Take your stool softener and laxative as prescribed. Normal trajectory for return of bowel function is one to two days to pass gas, three to five days for the first bowel movement.
If you haven’t had a bowel movement by day three after your surgery, take oral Miralax , an over-the-counter laxative. You can combine Miralax with the prescribed stool softener and laxative. Follow the instructions on the box. Do not use any enemas or take stronger laxatives, such as magnesium citrate. Contact the clinic if you still haven’t had a bowel movement by day five.
Help Managing Cancer Treatment Side Effects
The team at Compass Oncology is experienced in helping patients treat prostate cancer and manage the side effects of treatment. If you live in the Portland-Vancouver area, have more questions about the side effects of prostate cancer treatment, or need help managing your side effects, request an appointment at one of our locations that’s convenient for you. We’re here with you every step of the way.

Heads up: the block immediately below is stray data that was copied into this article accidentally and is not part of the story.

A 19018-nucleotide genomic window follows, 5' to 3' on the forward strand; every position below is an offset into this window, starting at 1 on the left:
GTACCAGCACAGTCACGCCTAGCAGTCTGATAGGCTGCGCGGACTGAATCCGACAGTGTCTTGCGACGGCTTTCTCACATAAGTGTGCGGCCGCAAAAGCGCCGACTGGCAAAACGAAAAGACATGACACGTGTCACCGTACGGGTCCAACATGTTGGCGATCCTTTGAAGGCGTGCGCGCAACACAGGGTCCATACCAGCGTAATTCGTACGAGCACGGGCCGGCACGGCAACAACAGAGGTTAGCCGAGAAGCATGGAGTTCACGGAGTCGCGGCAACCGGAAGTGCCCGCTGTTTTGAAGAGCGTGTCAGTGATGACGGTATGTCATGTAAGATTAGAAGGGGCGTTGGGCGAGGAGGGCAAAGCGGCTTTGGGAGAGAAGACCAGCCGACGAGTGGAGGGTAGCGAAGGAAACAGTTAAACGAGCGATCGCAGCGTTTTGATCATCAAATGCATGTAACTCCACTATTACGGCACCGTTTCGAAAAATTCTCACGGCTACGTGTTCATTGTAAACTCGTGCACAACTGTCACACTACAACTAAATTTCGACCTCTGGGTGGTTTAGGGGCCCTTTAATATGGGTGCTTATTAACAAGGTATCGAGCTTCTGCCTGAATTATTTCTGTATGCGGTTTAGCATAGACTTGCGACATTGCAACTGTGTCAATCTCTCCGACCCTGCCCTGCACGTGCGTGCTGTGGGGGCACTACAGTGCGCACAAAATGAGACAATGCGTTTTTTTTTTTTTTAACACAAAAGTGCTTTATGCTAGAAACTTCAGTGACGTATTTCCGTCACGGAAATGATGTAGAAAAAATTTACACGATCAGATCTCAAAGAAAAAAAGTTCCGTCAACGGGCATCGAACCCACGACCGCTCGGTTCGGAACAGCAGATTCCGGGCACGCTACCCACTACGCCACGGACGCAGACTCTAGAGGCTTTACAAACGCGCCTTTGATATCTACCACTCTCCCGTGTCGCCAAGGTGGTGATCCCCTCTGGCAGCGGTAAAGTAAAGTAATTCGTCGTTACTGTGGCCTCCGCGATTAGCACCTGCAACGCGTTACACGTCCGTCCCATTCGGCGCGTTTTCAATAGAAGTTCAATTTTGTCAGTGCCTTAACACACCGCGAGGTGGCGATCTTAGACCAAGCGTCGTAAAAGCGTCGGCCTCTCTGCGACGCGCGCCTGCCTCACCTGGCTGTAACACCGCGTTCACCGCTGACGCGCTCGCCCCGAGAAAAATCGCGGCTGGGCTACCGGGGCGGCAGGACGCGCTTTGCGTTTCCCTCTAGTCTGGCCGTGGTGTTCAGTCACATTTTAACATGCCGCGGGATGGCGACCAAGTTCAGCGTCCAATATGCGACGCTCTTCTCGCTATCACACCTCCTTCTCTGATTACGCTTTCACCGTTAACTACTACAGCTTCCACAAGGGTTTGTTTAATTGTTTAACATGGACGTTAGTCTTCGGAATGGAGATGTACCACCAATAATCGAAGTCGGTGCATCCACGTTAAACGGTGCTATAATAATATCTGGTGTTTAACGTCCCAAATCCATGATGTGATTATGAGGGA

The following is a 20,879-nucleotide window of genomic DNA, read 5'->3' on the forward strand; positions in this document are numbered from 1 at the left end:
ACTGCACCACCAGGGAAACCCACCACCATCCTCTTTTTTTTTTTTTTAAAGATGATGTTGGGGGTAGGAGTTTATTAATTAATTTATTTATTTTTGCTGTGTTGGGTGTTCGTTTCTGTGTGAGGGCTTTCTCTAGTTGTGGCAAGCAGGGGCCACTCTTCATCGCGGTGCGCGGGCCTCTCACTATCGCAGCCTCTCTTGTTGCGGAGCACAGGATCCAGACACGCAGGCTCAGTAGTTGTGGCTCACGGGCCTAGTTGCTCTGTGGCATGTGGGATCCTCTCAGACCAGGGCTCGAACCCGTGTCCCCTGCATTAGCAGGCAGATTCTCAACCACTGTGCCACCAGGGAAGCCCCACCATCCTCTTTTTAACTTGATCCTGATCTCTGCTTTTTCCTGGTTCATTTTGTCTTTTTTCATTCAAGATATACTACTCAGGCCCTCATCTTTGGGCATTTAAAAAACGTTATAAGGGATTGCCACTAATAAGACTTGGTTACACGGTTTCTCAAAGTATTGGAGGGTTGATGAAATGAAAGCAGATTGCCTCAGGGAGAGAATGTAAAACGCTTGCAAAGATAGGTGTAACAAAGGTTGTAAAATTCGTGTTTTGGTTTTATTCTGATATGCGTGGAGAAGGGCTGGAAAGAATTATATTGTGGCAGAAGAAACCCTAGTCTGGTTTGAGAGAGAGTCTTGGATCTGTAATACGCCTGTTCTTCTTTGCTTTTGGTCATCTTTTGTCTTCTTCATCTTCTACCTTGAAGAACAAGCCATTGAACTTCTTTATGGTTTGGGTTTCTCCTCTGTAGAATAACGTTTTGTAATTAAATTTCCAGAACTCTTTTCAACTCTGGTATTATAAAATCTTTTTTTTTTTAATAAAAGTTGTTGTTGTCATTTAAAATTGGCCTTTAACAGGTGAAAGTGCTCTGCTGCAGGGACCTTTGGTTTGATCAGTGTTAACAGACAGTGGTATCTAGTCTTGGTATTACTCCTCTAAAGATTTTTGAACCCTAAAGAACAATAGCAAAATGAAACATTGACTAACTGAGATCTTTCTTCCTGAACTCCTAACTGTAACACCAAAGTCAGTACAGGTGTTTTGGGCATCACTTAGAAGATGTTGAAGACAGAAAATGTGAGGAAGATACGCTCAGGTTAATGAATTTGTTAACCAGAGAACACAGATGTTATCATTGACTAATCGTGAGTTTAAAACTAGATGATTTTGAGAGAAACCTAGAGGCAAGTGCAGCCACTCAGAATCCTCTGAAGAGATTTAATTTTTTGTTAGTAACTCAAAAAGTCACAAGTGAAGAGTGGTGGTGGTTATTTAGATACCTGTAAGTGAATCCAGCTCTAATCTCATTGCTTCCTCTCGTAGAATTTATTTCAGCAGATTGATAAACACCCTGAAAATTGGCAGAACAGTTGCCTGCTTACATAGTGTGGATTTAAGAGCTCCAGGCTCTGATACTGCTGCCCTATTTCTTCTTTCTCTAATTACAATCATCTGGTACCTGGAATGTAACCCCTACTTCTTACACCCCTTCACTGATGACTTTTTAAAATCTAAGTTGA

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Surgery To Remove Your Prostate Gland
You might have surgery to remove your prostate gland if:
- your cancer hasnt spread outside the prostate gland
- you are younger and have a fast growing tumour
- as part of treatment for locally advanced or high risk localised prostate cancer
The aim of a radical prostatectomy operation is to cure prostate cancer. It is major surgery with some possible side effects. If youre an older man with a slow growing prostate cancer, this type of surgery may not be necessary for you. This is because your cancer might grow so slowly that youre more likely to die of old age or other causes than from prostate cancer.
Elevated Psa After Prostate Removal What Influences The Predictions
As previously noted, elevated PSA after prostate removal can mean many different things in terms of the status of prostate cancer. These different prognoses are based on several different factors, outlined below:
- Gleason Score of Prostate Cancer: The Gleason score is a measure of how aggressive the cells of prostate cancer are. The higher the score, the more aggressive the cancer is. Men with higher Gleason scores who experience PSA recurrence are at greater risk for metastasis of prostate cancer than those men with lower Gleason scores. Is the Gleason Score 7 or less or is it 8 or higher?